1979 was the decisive year. If one is to pick a year from where Pakistan’s political and cultural slide towards a curious faith-based neurosis began, that year is bound to be 1979.
The lead up to this decisive year was 1977’s military coup against the Zulfikar Ali Bhutto government by his own handpicked General (Zia-ul-Haq).
In one of his initial addresses to the nation on PTV, General Zia-ul-Haq suddenly cut away from his written speech, looked up into the camera and claimed that he knew why most people had stopped watching Pakistan Television (PTV): “Mujhey pata hai log ab PTV kyon nahi daikhtay. Chirian jo urr gain” (I know why some people have stopped watching PTV. All the birds have flown [from the channel]) (1)
While announcing one of his many promises of holding fresh elections, (none of which he would ever fulfil), Zia had persuaded the Jamaat-i-Islami and some conservative anti-Bhutto politicians to join his martial law regime.
The Jamaat members were given a free run of the ministry of information, and one of the first acts of the ministry was to devise a brand new censor policy for PTV and the cinema.
A list was drawn banning a number of actors, actresses, producers and playwrights from appearing on PTV (because they were deemed pro-Bhutto). (2)
The same list also contained names of certain Pakistani films, songs and PTV plays that were not allowed a re-run because they were either labelled ‘obscene’ and ‘vulgar’ or ‘subversive.’
For example, songs like Naheed Akhtar’s ‘Tutaru Tara Tara’ and Alamgir’s ‘Daikha Na Tha’ were judged ‘obscene,’ while plays like Shaukat Siddiqui’s ‘Khuda Ki Basti’ – a 1973 play based on Siddiqui’s novel about poverty and crime in Karachi’s slums – were not allowed a re-run because the new Jamaat-led censor board thought the play glorified socialism, an ideology the Jamaat claimed was ‘atheistic’.
The new Ministry of Information also ordered the destruction of all recorded speeches of Z A. Bhutto from PTV’s archives and video library, and disallowed the usage of the words ‘Bhutto’, ‘Jamhooriat’ (democracy) and ‘socialism’ in plays, talk shows and news bulletins.
Zia gradually adopted the anti-Bhutto Pakistan National Alliance’s election slogan of ‘Nizam-e-Mustafa,’ explaining it as an expression of what Pakistanis wanted, using it to continue delaying fresh elections because he claimed his military regime had to ‘cleanse the society and politics from corrupt and un-Islamic elements’ before people were subjected to another bout of elections.
Even before Zia formally announced his Islamisation policies (in 1978), the Jamaat-run ministries had already set the tone for what was to come by banning a number of TV commercials, songs, and performers and re-cutting certain films that had been approved by the preceding censor board.
The idea was to prepare the ground for the full implementation of ‘Islamic laws and culture’ – an initial step in Jamaat leader and scholar, Abul Ala Maududi’s overall thesis on the formation of an ‘Islamic state.’
Maududdi was an important figure in the early shaping of Zia’s Islamisation process. Zia was known to have handed out books written by Maududdi to young officers. (3)
By 1979, the Jamaat-i-Islami was convinced that it had (through Zia), finally managed to make its way into the corridors of state power, and even though its leader Maududdi’s original thesis envisioned an Islamic revolution brought on by a society that had been systematically ‘Islamised,’ the Punjab leadership of the party attempted to hasten this process by encouraging Zia to quicken the dishing out and implementation of ‘Islamic laws.’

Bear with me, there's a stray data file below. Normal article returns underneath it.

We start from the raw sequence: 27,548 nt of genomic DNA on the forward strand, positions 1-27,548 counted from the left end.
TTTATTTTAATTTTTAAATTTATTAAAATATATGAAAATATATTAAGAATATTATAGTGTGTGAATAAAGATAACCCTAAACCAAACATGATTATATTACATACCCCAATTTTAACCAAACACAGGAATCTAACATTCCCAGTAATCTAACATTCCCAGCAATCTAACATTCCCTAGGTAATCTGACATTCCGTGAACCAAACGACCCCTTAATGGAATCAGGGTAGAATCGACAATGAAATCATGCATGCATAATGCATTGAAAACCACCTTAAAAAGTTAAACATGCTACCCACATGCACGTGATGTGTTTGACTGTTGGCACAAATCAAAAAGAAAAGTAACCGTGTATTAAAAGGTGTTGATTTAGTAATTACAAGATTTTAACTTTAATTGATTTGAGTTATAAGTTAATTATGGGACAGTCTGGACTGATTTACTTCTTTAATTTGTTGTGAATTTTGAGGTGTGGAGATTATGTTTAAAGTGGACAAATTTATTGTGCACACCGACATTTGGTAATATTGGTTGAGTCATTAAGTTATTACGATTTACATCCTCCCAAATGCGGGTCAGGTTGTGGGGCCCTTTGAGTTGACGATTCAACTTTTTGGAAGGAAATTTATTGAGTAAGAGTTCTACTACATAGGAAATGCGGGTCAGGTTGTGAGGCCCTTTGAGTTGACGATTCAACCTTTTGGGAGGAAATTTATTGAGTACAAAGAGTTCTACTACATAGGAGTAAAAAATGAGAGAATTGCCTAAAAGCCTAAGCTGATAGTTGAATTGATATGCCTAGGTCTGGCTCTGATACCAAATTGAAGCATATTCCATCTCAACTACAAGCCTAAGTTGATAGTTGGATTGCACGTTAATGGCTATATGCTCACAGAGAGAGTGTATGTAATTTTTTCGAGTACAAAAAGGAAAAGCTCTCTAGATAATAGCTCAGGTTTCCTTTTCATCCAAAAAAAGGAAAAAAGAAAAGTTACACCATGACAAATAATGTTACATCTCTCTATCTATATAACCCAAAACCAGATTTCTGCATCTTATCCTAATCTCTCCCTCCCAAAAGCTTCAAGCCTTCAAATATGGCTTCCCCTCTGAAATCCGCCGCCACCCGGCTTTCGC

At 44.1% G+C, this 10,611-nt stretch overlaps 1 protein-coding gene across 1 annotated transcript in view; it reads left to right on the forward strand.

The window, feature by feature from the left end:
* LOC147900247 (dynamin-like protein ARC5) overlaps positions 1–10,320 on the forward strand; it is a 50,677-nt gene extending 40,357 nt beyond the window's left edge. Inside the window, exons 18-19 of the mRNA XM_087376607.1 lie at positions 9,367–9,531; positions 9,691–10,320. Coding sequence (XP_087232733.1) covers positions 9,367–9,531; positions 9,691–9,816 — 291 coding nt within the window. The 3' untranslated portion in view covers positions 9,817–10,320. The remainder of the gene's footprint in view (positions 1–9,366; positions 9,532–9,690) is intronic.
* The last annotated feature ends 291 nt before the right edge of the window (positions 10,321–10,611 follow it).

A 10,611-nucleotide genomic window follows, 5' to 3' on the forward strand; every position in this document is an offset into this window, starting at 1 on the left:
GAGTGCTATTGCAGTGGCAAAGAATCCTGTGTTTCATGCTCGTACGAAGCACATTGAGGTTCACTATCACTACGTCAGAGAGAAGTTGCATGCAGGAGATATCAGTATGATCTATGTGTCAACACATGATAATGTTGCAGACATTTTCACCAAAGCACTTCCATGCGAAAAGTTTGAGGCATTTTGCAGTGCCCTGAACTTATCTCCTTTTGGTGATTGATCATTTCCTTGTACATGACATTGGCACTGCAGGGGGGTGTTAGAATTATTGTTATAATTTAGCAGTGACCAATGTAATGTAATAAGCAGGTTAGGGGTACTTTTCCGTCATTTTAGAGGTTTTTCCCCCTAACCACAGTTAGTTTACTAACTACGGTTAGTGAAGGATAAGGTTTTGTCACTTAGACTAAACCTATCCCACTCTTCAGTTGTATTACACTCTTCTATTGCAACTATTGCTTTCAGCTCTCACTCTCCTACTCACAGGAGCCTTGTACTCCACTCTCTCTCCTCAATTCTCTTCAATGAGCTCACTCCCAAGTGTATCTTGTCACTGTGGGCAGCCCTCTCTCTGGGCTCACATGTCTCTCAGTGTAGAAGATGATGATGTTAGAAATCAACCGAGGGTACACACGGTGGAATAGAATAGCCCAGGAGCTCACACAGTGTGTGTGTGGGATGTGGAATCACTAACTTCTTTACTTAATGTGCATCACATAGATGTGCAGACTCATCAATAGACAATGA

Then in 1979, Maududdi died.
As Zia started to introduce unprecedented Islamic laws, society stood still, as if in a limbo between what had passed and what was about to come.
This static, uncertain state of the society was reflected in the way it reacted to certain prominent events in 1979.
In July, America’s National Aeronautics and Space Administration (NASA) announced that its Skylab satellite that had been orbiting the planet since 1973 had developed a fault and was expected to fall to Earth. (4)
NASA wasn’t sure exactly where it would crash, but experts believed that the burly satellite was likely to fall either over Australia or over the Indo-Pak subcontinent.
Though the same experts also stated that the satellite would start to burn after it entered the Earth’s atmosphere and most probably end up in sea, the story took a life of its own in Pakistan.
The state-owned PTV started to run regular bulletins on the latest whereabouts of the Skylab, usually read by Azhar Lodhi – a newscaster, who would go on to become a ubiquitous presence on PTV across the Zia years.
Lodhi maintained a sombre tone in the bulletins, and then started to punctuate them with equally sombre pleas for prayers.
Suddenly, most Pakistanis who till then had taken the affair lightly began using apocalyptic overtones while speaking (to PTV and newsmen) about the event.
Many even went to the extent of wondering whether the fall of the Skylab (on Pakistan) may announce the beginning of Allah’s Day of Judgment! (Qayamat).
A somewhat soft (but tense) strain of panic and fear cut across Pakistani society. But it was as if the military regime was purposefully using the occasion to instil fear into the people’s minds by allowing Lodhi to use an apocalyptic tone and pleas for prayers, perhaps alluding that in such a testing hour, Pakistan required a pious ruler.
Interestingly, in those days, more Pakistanis visited Sufi shrines than they did mosques, (5) with much of the middle-classes going to the mosques only on special occasions.
However, with Zia’s Islamic laws starting to come into force, and PTV doubling the number of Islamic programmes in its transmission, many young middle-class Pakistanis saw themselves being led towards the mosques as Lodhi continued to dramatically announce the closing in of the falling Skylab.
Lodhi would often appear during special bulletins with a swollen expression:
‘Nazreen, NASA reports kay mutabek, Skylab Asia mein Dakhil ho chuki hai. Aap sey guzarish hai, apni masjidoon mein ja kar Pakistan ki salamti ki dua kerien and Allah sey toba kerien. Aap ko hum Skylab kay mutabek aga rahkey gain …’ (Viewers, according to NASA reports, the Skylab has entered Asia. We implore and request that you go to the mosque and pray for Pakistan’s well being and ask God for forgiveness. We will keep you posted on the status of the falling Skylab).